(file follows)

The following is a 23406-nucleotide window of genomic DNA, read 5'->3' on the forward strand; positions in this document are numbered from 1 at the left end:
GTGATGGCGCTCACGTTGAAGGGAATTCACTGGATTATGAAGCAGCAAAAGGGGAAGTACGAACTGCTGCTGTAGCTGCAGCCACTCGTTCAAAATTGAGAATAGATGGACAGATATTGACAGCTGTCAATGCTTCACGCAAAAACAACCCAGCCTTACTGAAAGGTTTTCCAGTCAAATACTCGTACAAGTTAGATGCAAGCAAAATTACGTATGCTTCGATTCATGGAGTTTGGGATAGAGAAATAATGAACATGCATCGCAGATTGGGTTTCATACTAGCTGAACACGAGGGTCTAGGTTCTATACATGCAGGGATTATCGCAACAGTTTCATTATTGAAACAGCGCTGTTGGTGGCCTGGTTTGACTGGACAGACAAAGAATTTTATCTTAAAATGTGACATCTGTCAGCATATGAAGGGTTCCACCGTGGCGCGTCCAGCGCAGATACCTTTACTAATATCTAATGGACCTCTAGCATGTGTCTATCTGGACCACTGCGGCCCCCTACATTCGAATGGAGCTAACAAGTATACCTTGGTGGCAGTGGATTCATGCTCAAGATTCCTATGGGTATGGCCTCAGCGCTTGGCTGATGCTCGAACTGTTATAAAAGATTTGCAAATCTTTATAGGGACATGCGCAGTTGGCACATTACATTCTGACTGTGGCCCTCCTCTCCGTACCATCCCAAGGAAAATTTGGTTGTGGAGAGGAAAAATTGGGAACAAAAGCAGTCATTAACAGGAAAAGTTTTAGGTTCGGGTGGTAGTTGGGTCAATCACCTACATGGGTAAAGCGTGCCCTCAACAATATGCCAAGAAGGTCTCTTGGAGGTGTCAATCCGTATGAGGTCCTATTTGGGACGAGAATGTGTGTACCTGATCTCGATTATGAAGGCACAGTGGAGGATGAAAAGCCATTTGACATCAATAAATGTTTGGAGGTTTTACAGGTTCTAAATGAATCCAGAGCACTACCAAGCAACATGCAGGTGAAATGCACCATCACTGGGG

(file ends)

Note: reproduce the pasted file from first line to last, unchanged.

The following is a 23406-nucleotide window of genomic DNA, read 5'->3' on the forward strand; positions in this document are numbered from 1 at the left end:
GTGATGGCGCTCACGTTGAAGGGAATTCACTGGATTATGAAGCAGCAAAAGGGGAAGTACGAACTGCTGCTGTAGCTGCAGCCACTCGTTCAAAATTGAGAATAGATGGACAGATATTGACAGCTGTCAATGCTTCACGCAAAAACAACCCAGCCTTACTGAAAGGTTTTCCAGTCAAATACTCGTACAAGTTAGATGCAAGCAAAATTACGTATGCTTCGATTCATGGAGTTTGGGATAGAGAAATAATGAACATGCATCGCAGATTGGGTTTCATACTAGCTGAACACGAGGGTCTAGGTTCTATACATGCAGGGATTATCGCAACAGTTTCATTATTGAAACAGCGCTGTTGGTGGCCTGGTTTGACTGGACAGACAAAGAATTTTATCTTAAAATGTGACATCTGTCAGCATATGAAGGGTTCCACCGTGGCGCGTCCAGCGCAGATACCTTTACTAATATCTAATGGACCTCTAGCATGTGTCTATCTGGACCACTGCGGCCCCCTACATTCGAATGGAGCTAACAAGTATACCTTGGTGGCAGTGGATTCATGCTCAAGATTCCTATGGGTATGGCCTCAGCGCTTGGCTGATGCTCGAACTGTTATAAAAGATTTGCAAATCTTTATAGGGACATGCGCAGTTGGCACATTACATTCTGACTGTGGCCCTCCTCTCCGTACCATCCCAAGGAAAATTTGGTTGTGGAGAGGAAAAATTGGGAACAAAAGCAGTCATTAACAGGAAAAGTTTTAGGTTCGGGTGGTAGTTGGGTCAATCACCTACATGGGTAAAGCGTGCCCTCAACAATATGCCAAGAAGGTCTCTTGGAGGTGTCAATCCGTATGAGGTCCTATTTGGGACGAGAATGTGTGTACCTGATCTCGATTATGAAGGCACAGTGGAGGATGAAAAGCCATTTGACATCAATAAATGTTTGGAGGTTTTACAGGTTCTAAATGAATCCAGAGCACTACCAAGCAACATGCAGGTGAAATGCACCATCACTGGGG